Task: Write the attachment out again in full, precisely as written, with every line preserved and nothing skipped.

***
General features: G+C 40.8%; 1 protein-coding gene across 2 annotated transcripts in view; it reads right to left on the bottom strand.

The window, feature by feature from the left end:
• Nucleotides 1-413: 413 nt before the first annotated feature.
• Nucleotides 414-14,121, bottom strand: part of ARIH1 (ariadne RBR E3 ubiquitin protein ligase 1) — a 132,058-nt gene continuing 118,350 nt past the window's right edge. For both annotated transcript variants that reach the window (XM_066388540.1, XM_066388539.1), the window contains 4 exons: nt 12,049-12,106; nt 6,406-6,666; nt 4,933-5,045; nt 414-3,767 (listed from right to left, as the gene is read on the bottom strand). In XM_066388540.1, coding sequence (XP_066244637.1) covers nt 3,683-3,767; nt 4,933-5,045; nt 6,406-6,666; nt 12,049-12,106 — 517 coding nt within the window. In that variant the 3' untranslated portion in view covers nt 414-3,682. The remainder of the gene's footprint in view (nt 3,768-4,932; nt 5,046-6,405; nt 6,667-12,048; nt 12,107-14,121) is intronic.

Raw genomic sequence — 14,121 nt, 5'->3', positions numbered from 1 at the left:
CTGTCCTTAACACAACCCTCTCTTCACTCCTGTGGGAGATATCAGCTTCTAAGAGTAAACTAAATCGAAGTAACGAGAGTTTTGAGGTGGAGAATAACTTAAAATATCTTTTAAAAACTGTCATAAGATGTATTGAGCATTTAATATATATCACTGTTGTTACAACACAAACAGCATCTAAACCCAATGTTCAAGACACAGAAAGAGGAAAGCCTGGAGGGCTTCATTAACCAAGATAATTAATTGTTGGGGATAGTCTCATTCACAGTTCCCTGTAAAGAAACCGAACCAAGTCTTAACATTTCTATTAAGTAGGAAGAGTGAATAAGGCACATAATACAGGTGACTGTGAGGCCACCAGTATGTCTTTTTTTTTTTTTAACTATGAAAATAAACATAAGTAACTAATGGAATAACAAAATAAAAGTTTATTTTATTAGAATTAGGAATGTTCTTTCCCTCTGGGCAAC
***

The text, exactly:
General features: G+C 40.8%; 1 protein-coding gene across 2 annotated transcripts in view; it reads right to left on the bottom strand.

The window, feature by feature from the left end:
• Nucleotides 1-413: 413 nt before the first annotated feature.
• Nucleotides 414-14,121, bottom strand: part of ARIH1 (ariadne RBR E3 ubiquitin protein ligase 1) — a 132,058-nt gene continuing 118,350 nt past the window's right edge. For both annotated transcript variants that reach the window (XM_066388540.1, XM_066388539.1), the window contains 4 exons: nt 12,049-12,106; nt 6,406-6,666; nt 4,933-5,045; nt 414-3,767 (listed from right to left, as the gene is read on the bottom strand). In XM_066388540.1, coding sequence (XP_066244637.1) covers nt 3,683-3,767; nt 4,933-5,045; nt 6,406-6,666; nt 12,049-12,106 — 517 coding nt within the window. In that variant the 3' untranslated portion in view covers nt 414-3,682. The remainder of the gene's footprint in view (nt 3,768-4,932; nt 5,046-6,405; nt 6,667-12,048; nt 12,107-14,121) is intronic.

Raw genomic sequence — 14,121 nt, 5'->3', positions numbered from 1 at the left:
CTGTCCTTAACACAACCCTCTCTTCACTCCTGTGGGAGATATCAGCTTCTAAGAGTAAACTAAATCGAAGTAACGAGAGTTTTGAGGTGGAGAATAACTTAAAATATCTTTTAAAAACTGTCATAAGATGTATTGAGCATTTAATATATATCACTGTTGTTACAACACAAACAGCATCTAAACCCAATGTTCAAGACACAGAAAGAGGAAAGCCTGGAGGGCTTCATTAACCAAGATAATTAATTGTTGGGGATAGTCTCATTCACAGTTCCCTGTAAAGAAACCGAACCAAGTCTTAACATTTCTATTAAGTAGGAAGAGTGAATAAGGCACATAATACAGGTGACTGTGAGGCCACCAGTATGTCTTTTTTTTTTTTTAACTATGAAAATAAACATAAGTAACTAATGGAATAACAAAATAAAAGTTTATTTTATTAGAATTAGGAATGTTCTTTCCCTCTGGGCAAC